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Sunday, December 13, 2009

The Shape of Things To Come

Happened to be a shop while, by chance, Obama's Nobel Prize acceptance speech was on the radio. Understandably criticized, it was generally compared to George Orwell's 1984. It made me think about a song that borrows from Orwell, Tracy Chapman's Why?, which you can (I hope) hear here.
Love is hate
War is peace
No is yes
And we're all free

But somebody's gonna have to answer
The time is coming soon
When the blind remove their blinders
And the speechless speak the truth

So what should upon my wandering eyes should appear but ABC-TV's schedule for Tuesday night, Dec 15: A Charlie Brown Christmas. From 8 to 9 pm - 1 hour. When they last broadcast it, LAST Tuesday, as noted here, squeezed into a half hour slot:

Gone was Sally’s materialistic letter to Santa, which finally sends Charlie screaming from the room when she says she will settle for 10s and 20s.

Gone was Schroeder’s miraculous multiple renditions of “Jingle Bells” from a toy piano, including the one that sounds distinctly like a church organ.

Gone was Linus using his blanket as an improvised slingshot to knock a can off the fence no one else can hit, complete with ricochet sound effect.

Gone were the kids catching snowflakes on their tongues and commenting on their flavor.

Gone even was poor Shermy’s only line. He thought he had it bad because he was always tasked to play a shepherd. He had no idea.

And why were all these classic scenes cut? To plug more ads into the show, of course. To sell burgers and greeting cards — and to relentlessly plug the insipid-looking new Disney “soon to be a classic” show immediately following.

So did ABC relent to some sort of pressure? Inquiring minds want to know. But THIS seems to be the viewing of A Charlie Brown Christmas to watch - or record, even if it's filled with even MORE ads. And - it is hoped - an apology.
Still catching up, after two sick days this week. One of the truths I've long known is that when you're sick or injured, but don't act particularly sick or injured, people forget. I experienced that Wednesday, and I admit it: it made me rather cranky.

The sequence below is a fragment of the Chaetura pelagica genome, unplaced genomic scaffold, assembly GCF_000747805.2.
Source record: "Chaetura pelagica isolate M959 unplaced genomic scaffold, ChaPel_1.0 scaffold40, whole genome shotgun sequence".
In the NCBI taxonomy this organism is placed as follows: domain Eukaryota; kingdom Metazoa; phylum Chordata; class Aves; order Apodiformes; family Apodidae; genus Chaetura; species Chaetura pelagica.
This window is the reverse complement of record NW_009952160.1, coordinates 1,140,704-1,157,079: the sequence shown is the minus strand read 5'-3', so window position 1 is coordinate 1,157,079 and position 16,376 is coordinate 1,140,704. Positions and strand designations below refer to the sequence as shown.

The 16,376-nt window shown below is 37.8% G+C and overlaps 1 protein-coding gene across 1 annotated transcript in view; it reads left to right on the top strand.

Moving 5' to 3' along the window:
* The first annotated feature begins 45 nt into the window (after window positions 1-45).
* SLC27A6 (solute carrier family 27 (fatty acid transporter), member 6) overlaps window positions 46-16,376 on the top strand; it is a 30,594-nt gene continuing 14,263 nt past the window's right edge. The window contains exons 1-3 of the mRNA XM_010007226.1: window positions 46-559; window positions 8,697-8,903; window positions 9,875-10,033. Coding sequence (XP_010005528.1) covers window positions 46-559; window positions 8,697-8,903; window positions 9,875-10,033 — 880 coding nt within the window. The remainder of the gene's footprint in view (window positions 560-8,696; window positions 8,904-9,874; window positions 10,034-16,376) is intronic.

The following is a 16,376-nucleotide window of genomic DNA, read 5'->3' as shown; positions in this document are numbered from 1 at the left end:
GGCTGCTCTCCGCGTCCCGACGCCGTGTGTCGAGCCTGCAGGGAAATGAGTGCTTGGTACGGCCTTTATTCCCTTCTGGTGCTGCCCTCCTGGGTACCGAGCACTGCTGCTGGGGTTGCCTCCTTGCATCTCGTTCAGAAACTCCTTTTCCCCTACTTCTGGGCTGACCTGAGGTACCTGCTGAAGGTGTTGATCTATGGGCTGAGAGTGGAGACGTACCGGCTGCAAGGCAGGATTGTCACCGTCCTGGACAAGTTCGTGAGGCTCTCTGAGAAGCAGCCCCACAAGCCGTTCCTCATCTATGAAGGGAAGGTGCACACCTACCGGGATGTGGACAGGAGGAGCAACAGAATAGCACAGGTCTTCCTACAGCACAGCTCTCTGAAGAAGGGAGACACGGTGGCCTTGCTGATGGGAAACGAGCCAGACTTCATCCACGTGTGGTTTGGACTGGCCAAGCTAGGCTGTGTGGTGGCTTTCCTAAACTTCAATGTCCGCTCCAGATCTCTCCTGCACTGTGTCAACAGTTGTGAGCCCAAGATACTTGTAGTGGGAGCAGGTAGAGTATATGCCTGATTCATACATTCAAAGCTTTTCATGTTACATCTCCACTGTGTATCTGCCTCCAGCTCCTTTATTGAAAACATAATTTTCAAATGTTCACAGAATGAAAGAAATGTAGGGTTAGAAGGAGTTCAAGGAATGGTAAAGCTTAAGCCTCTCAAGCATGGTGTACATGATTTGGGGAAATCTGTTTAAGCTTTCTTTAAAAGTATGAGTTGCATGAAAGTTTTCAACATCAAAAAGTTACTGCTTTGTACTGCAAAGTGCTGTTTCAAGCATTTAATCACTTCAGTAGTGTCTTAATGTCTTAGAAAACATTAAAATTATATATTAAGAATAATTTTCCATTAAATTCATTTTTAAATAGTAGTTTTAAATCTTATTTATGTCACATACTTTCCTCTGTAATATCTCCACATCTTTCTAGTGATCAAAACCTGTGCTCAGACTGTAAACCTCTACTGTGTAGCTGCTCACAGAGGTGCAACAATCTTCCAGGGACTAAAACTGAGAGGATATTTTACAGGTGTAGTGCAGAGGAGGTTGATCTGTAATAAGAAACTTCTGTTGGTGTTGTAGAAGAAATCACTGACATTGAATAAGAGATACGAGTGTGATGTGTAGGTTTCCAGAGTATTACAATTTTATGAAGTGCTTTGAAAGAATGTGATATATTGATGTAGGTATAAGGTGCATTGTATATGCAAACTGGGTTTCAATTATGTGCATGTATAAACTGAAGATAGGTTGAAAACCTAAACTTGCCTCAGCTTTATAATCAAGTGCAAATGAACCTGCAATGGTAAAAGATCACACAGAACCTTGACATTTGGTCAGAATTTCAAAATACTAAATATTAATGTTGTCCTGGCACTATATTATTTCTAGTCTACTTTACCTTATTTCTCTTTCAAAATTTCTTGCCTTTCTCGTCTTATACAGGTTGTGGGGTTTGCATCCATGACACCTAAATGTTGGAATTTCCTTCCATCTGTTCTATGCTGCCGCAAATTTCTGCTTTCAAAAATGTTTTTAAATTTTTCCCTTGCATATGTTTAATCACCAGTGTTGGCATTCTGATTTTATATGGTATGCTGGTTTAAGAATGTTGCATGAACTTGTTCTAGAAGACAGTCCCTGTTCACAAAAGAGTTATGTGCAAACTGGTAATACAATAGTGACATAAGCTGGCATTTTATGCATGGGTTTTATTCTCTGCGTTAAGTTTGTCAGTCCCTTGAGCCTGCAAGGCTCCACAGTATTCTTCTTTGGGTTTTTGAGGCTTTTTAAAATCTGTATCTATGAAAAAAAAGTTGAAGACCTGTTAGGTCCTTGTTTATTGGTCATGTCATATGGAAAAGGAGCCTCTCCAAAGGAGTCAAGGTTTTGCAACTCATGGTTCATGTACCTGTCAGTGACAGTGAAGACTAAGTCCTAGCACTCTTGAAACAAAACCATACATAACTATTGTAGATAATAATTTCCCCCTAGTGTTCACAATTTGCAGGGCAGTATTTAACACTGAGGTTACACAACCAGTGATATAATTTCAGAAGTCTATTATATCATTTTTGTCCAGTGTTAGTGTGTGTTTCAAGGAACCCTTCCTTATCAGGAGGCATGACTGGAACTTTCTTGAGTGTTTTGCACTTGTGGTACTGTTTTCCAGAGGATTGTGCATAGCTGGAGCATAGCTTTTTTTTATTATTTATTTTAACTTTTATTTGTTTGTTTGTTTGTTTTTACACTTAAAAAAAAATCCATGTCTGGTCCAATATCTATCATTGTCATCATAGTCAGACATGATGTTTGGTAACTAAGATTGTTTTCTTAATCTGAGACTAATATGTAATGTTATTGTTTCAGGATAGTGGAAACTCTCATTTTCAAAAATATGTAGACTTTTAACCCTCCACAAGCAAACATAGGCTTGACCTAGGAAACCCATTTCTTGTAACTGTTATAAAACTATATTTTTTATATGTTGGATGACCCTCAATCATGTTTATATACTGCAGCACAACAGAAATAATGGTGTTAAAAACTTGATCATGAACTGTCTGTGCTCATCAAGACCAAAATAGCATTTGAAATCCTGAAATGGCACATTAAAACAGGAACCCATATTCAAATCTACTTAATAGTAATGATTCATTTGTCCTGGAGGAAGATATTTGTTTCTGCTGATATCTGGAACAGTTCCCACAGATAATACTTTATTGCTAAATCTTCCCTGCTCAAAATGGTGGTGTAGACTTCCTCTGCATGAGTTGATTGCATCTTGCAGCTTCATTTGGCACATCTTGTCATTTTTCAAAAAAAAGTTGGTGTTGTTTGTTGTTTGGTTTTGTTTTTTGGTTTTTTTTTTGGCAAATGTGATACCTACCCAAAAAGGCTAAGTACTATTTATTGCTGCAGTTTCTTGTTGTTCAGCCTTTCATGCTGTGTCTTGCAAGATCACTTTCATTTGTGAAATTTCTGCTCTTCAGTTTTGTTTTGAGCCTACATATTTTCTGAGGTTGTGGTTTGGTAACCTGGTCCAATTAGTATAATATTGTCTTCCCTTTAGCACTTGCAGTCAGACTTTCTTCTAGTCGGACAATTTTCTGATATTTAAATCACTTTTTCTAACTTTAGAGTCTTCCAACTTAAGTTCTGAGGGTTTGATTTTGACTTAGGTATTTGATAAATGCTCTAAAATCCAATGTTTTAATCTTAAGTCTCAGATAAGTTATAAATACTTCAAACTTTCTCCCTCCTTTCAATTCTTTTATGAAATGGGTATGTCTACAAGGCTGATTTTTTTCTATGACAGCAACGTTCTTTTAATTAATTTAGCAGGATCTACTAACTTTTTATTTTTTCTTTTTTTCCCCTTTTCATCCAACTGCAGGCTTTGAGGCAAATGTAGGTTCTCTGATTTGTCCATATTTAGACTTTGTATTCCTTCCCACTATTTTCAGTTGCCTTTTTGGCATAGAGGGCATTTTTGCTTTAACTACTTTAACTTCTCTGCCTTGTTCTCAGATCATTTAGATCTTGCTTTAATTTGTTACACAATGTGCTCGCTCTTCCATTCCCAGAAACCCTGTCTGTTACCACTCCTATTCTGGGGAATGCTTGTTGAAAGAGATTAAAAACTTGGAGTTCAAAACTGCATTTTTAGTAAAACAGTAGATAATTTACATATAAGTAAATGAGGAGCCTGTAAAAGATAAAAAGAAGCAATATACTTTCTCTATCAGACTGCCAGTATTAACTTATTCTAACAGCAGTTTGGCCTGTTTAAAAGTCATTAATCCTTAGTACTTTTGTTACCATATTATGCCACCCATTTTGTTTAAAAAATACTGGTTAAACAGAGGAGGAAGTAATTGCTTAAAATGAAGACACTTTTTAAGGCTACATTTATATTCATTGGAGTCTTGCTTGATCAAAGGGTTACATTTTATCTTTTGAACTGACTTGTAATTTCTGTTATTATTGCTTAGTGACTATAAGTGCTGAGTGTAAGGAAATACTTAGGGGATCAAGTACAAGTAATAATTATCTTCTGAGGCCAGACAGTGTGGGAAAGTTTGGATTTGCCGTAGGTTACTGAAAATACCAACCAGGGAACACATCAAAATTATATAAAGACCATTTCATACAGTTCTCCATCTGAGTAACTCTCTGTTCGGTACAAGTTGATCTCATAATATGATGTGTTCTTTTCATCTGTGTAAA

My wife and daughter both had a snow day, but they seemed to think it was MY snow day too; no, I'm home because ...ever look at a computer screen and see it as doubled, only slightly out of sync? That's what was happening to me. Yet the daughter wanted to play a game while the wife took a nap - a nap; *I* needed a nap. And when the wife announced that since we had this found opportunity, we could (oh, boy!) work on the household budget. No, no, no, it's YOUR found time; it's my SICK time. I almost escaped to the local library except I didn't want to infect strangers.

It's odd, but I hate taking off sick time. And I have LOTS of it. At the beginning of December, I had 145 days. If I use three in December, I still get 1.5, so I'll still have 143.5 days left. And it's not as though I get paid it out when I retire, or can apply the time to my health benefits; when I leave, I lose them. The only way I'll use them is if I have a catastrophic illness or injury. But it takes so little to fall behind at work - 180 e-mails and 14 phone messages to look at on Thursday.
Two children's birthday parties this weekend - goody.
I was looking at my face in the mirror recently and noticed that my cheeks are slightly darker than the rest of my face, as though the pigmentation after its loss in the vitiligo had returned. More recently, a small circle near my left temple and a larger circle around my right has also gotten darker. I find it odd that I really don't know what I look like from month to month of late.
When I was growing up, there were two songs, with similar titles, which appealed to me. One was The Yardbirds' Shapes of Things, which got up to #11 in the US pop charts in the spring of 1966. The other is Shape of Things to Come by Max Frost & The Troopers, which reached #22 in the fall of 1968. Seems to be my message du jour.


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